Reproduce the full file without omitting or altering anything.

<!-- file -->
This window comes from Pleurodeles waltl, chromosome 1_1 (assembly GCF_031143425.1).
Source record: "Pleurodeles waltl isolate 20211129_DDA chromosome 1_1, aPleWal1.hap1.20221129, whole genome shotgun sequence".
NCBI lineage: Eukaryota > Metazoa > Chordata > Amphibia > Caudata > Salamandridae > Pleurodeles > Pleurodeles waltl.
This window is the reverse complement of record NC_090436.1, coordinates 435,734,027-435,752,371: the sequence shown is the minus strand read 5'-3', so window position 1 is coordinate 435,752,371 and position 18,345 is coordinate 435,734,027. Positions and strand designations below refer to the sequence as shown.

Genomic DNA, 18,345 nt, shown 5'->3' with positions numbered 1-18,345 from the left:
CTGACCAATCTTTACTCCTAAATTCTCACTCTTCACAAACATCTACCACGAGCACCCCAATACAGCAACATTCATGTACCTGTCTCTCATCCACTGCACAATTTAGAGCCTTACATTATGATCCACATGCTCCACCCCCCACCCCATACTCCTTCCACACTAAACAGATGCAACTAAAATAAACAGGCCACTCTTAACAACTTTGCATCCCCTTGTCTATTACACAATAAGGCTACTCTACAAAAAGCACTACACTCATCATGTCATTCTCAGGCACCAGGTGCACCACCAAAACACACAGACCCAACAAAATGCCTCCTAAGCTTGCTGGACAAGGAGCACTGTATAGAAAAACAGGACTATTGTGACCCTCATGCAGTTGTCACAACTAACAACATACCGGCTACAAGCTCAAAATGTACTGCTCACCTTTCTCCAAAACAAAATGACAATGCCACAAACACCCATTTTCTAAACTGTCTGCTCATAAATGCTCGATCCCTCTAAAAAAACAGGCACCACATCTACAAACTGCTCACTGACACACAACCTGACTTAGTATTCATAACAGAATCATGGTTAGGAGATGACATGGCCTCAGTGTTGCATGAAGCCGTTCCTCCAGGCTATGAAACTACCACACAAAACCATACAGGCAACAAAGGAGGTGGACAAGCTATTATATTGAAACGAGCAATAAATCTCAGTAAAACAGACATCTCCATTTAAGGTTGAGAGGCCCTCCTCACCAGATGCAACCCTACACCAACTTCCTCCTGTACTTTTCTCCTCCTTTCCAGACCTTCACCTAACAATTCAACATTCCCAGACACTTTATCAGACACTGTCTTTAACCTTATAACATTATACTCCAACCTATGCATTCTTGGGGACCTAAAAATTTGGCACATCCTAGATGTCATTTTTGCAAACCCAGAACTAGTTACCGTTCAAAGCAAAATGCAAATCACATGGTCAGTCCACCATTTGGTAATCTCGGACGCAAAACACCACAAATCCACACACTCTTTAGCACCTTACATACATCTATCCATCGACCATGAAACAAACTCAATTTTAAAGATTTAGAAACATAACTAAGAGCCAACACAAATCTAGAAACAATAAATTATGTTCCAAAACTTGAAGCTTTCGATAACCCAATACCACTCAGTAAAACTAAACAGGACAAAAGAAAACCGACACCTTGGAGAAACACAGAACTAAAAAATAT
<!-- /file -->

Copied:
This window comes from Pleurodeles waltl, chromosome 1_1 (assembly GCF_031143425.1).
Source record: "Pleurodeles waltl isolate 20211129_DDA chromosome 1_1, aPleWal1.hap1.20221129, whole genome shotgun sequence".
NCBI lineage: Eukaryota > Metazoa > Chordata > Amphibia > Caudata > Salamandridae > Pleurodeles > Pleurodeles waltl.
This window is the reverse complement of record NC_090436.1, coordinates 435,734,027-435,752,371: the sequence shown is the minus strand read 5'-3', so window position 1 is coordinate 435,752,371 and position 18,345 is coordinate 435,734,027. Positions and strand designations below refer to the sequence as shown.

Genomic DNA, 18,345 nt, shown 5'->3' with positions numbered 1-18,345 from the left:
CTGACCAATCTTTACTCCTAAATTCTCACTCTTCACAAACATCTACCACGAGCACCCCAATACAGCAACATTCATGTACCTGTCTCTCATCCACTGCACAATTTAGAGCCTTACATTATGATCCACATGCTCCACCCCCCACCCCATACTCCTTCCACACTAAACAGATGCAACTAAAATAAACAGGCCACTCTTAACAACTTTGCATCCCCTTGTCTATTACACAATAAGGCTACTCTACAAAAAGCACTACACTCATCATGTCATTCTCAGGCACCAGGTGCACCACCAAAACACACAGACCCAACAAAATGCCTCCTAAGCTTGCTGGACAAGGAGCACTGTATAGAAAAACAGGACTATTGTGACCCTCATGCAGTTGTCACAACTAACAACATACCGGCTACAAGCTCAAAATGTACTGCTCACCTTTCTCCAAAACAAAATGACAATGCCACAAACACCCATTTTCTAAACTGTCTGCTCATAAATGCTCGATCCCTCTAAAAAAACAGGCACCACATCTACAAACTGCTCACTGACACACAACCTGACTTAGTATTCATAACAGAATCATGGTTAGGAGATGACATGGCCTCAGTGTTGCATGAAGCCGTTCCTCCAGGCTATGAAACTACCACACAAAACCATACAGGCAACAAAGGAGGTGGACAAGCTATTATATTGAAACGAGCAATAAATCTCAGTAAAACAGACATCTCCATTTAAGGTTGAGAGGCCCTCCTCACCAGATGCAACCCTACACCAACTTCCTCCTGTACTTTTCTCCTCCTTTCCAGACCTTCACCTAACAATTCAACATTCCCAGACACTTTATCAGACACTGTCTTTAACCTTATAACATTATACTCCAACCTATGCATTCTTGGGGACCTAAAAATTTGGCACATCCTAGATGTCATTTTTGCAAACCCAGAACTAGTTACCGTTCAAAGCAAAATGCAAATCACATGGTCAGTCCACCATTTGGTAATCTCGGACGCAAAACACCACAAATCCACACACTCTTTAGCACCTTACATACATCTATCCATCGACCATGAAACAAACTCAATTTTAAAGATTTAGAAACATAACTAAGAGCCAACACAAATCTAGAAACAATAAATTATGTTCCAAAACTTGAAGCTTTCGATAACCCAATACCACTCAGTAAAACTAAACAGGACAAAAGAAAACCGACACCTTGGAGAAACACAGAACTAAAAAATAT